O make it serious and sincere,

Persevering and fruitful in result,

By the help of thy Holy Spirit,

And to thy glory,

My Lord and my God.





Feb 062018


Last week we reflected on Jesus’ first public exorcism. In today’s passage from Mark we read that immediately after that exorcism, Jesus goes to the home of Simon Peter and ministers to his, Simon Peter’s, mother-in-law. It’s rather curious why this particular passage should be here and in the other Synoptic Gospels, Matthew and Luke, other than to make the point that Simon Peter was married. This is interesting to explore. We know from a comment that St. Paul made in I Corinthians 9 that Simon Peter was not a widower, that he actually took his wife with him when he went on his Apostolic travels.

As we unpack this, we see a tension developing in the early Church about celibacy; something that is playing out this very day. One might say it was the “St. Peter Camp” vs. the “St. Paul Camp.” We know that St. Peter and at least some of the other Apostles were married and St. Paul was not and as we read in last week’s epistle lesson from I Cor. 7, he, Paul, thought no Christian should be married at all. But ironically he defended his right to have a spouse. He writes in I Cor. 9:5—“Do [I] not have the right to be accompanied by a wife, as the other Apostles and…Cephas?” –another name for Simon Peter.

Because St. Paul thought that Jesus would return at any second, he taught that every Christian should be celibate, especially those in positions of ministerial leadership because marriage and family distracted from being fully prepared for Christ’s return. But he did acknowledge that this was his own opinion and not a direct teaching from God.

The issue of celibacy was as contentious as the purpose and place of circumcision in the NT Church. Over the years other Apostolic Churches, including Orthodox and most Eastern Rite Catholic Churches who are in communion with the Pope, by the way there are some 23 of these fully Catholic Churches and most of them do allow married priests. Along with the Orthodox, these Churches have agreed that Bishops must be celibate but priests and deacons may be married prior to their ordination. But if the wife dies, the priest or deacon may not remarry.

Celibacy, of course, is the official position of the Latin or Roman or Western Rite Church to which we belong. Married clergy like me from other traditions are allowed to be priests as a special favor by the Holy Father in a case by case basis; our presence is not meant to challenge the status quo. Like those in Orthodox and Eastern Rite Catholic Churches, we may not be bishops and we may not remarry if our spouses die. I think I’m the only priest in the Archdiocese of Oregon who was personally “signed off” on by Pope Benedict XVI.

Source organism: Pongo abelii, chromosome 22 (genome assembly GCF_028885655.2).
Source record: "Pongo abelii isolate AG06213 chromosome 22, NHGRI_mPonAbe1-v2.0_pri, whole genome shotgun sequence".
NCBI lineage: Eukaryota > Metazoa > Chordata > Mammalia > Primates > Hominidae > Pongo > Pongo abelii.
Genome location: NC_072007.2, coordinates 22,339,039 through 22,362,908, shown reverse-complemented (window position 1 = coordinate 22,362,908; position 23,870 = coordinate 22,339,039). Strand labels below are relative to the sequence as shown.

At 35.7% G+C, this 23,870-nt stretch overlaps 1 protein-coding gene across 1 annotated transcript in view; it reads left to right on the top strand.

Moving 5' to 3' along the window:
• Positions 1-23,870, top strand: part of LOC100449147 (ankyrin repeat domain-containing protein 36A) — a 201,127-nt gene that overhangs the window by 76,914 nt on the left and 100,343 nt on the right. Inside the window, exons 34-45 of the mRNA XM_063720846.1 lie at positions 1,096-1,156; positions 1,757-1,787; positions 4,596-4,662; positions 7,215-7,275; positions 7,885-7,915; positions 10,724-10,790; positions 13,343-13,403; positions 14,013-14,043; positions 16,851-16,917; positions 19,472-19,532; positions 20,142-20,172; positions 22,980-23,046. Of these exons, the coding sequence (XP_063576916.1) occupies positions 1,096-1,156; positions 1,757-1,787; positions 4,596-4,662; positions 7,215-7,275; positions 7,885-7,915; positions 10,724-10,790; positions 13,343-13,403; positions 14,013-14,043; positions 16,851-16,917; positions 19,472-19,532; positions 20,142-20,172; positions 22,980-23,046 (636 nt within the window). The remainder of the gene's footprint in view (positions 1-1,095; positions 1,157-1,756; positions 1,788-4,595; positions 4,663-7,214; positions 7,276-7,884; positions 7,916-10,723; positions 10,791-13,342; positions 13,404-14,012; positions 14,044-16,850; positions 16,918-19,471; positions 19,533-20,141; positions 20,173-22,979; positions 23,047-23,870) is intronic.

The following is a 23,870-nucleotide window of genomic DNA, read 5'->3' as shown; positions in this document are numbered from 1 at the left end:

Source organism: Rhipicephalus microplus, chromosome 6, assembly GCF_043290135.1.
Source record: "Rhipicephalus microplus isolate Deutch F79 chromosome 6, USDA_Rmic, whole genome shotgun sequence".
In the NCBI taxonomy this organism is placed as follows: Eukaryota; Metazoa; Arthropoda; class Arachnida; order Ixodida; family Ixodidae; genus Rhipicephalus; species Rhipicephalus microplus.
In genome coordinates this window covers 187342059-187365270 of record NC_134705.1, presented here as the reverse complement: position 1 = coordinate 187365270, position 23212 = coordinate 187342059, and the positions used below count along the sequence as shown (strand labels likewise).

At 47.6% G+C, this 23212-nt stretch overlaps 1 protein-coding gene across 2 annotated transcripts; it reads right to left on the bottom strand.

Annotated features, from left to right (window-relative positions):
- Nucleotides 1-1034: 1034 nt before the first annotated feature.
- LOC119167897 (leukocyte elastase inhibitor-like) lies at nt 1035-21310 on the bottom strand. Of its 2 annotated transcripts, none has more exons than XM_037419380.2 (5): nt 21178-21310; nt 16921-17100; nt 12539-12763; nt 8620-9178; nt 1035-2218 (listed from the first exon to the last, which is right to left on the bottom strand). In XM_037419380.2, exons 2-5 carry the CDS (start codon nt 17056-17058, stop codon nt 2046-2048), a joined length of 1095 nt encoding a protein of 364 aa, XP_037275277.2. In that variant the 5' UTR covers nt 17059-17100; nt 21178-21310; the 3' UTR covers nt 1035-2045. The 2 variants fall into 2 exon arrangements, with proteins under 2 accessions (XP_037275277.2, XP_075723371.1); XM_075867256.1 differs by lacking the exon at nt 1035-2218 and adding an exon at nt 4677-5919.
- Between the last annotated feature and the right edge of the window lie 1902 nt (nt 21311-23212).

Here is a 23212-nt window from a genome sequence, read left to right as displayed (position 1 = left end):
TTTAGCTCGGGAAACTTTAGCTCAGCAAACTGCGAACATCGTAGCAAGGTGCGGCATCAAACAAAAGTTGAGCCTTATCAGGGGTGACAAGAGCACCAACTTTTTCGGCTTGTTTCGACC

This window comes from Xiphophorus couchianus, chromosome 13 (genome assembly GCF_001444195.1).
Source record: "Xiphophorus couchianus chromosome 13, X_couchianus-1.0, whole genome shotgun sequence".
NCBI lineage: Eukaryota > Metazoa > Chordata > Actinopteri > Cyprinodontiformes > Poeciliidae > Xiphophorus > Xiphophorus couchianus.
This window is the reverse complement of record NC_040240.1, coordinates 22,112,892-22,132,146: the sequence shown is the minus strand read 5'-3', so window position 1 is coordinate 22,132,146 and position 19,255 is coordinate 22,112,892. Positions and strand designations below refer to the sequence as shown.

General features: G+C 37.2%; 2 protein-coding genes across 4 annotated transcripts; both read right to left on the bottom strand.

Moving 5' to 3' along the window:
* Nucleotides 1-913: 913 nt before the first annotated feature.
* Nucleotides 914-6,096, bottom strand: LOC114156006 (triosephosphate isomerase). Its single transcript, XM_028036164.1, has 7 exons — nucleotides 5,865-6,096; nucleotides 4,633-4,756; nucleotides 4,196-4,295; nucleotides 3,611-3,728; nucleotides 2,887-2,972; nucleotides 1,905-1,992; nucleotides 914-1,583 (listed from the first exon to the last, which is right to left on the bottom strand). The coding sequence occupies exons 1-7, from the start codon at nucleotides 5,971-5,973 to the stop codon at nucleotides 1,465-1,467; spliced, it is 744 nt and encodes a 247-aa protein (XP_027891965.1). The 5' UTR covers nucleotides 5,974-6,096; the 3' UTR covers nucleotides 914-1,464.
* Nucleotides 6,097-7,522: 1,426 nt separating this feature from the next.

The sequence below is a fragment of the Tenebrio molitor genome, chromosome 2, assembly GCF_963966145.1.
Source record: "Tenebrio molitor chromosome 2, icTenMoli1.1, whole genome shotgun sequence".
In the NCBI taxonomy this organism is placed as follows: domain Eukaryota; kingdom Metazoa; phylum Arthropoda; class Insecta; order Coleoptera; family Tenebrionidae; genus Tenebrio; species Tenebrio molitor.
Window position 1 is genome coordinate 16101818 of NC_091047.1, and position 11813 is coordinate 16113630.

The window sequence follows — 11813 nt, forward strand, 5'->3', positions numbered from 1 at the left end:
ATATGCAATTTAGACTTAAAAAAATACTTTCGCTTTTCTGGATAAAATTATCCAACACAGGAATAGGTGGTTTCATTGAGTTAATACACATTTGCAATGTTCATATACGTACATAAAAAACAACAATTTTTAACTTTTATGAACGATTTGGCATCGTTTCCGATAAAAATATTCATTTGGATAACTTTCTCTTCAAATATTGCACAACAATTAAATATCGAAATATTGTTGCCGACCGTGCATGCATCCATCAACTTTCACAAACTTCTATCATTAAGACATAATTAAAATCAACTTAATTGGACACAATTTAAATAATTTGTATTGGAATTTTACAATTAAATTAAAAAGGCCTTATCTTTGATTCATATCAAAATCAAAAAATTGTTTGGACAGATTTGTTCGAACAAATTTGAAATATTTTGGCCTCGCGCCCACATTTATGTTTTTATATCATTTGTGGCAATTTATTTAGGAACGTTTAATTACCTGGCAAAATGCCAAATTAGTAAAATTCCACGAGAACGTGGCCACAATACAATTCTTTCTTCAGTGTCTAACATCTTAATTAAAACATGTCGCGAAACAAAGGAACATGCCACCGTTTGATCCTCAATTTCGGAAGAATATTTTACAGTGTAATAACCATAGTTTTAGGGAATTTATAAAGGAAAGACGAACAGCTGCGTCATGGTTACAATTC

This brings up all kinds of questions. So I turn now to a little article written by Barbara Anne Cusak, Canon Lawyer and Chancellor of the Archdiocese of Milwaukee, Wisconsin.

She writes that: Celibacy is a discipline of the Catholic Church practiced universally in the West. [It is not a doctrine.] Although it is highly valued, Pope Paul VI stated that celibacy “is not, of course, required by the nature of the priesthood itself. This is clear from the practice of the early church and the traditions of the Eastern rite churches.”

Mrs. Cusak continues: Much has been said about practical reasons for celibacy, such as giving the parish priest more time to dedicate to the children of God, etc. When all is said and done, however, we must understand it as a powerful sign of the presence of the kingdom of God. It is not essential to the priesthood, but it is a radical witness to the reign of Christ in the world. In the West the church eventually adopted the practice of celibacy as a universal discipline. The East, however, never didThis historical situation opened the doors to the possibility of a married clergy in the West under certain circumstances—most notably for those whose lifelong traditions allow for a married clergy. This includes certain Protestant traditions.

Continuing on, Mrs. Cusak wrote: In his 1967 encyclical, “Of the Celibacy of the Priest,” Pope Paul VI called for a study of the circumstances of married ministers of churches or other Christian communities separated from the Catholic Church and of the possibility of admitting those who desire full communion to the Catholic priesthood and to continue to exercise ministry. Pope Pius XII had already granted special permission for some married Lutheran clergy to be ordained to the Catholic priesthood shortly after the Second World War.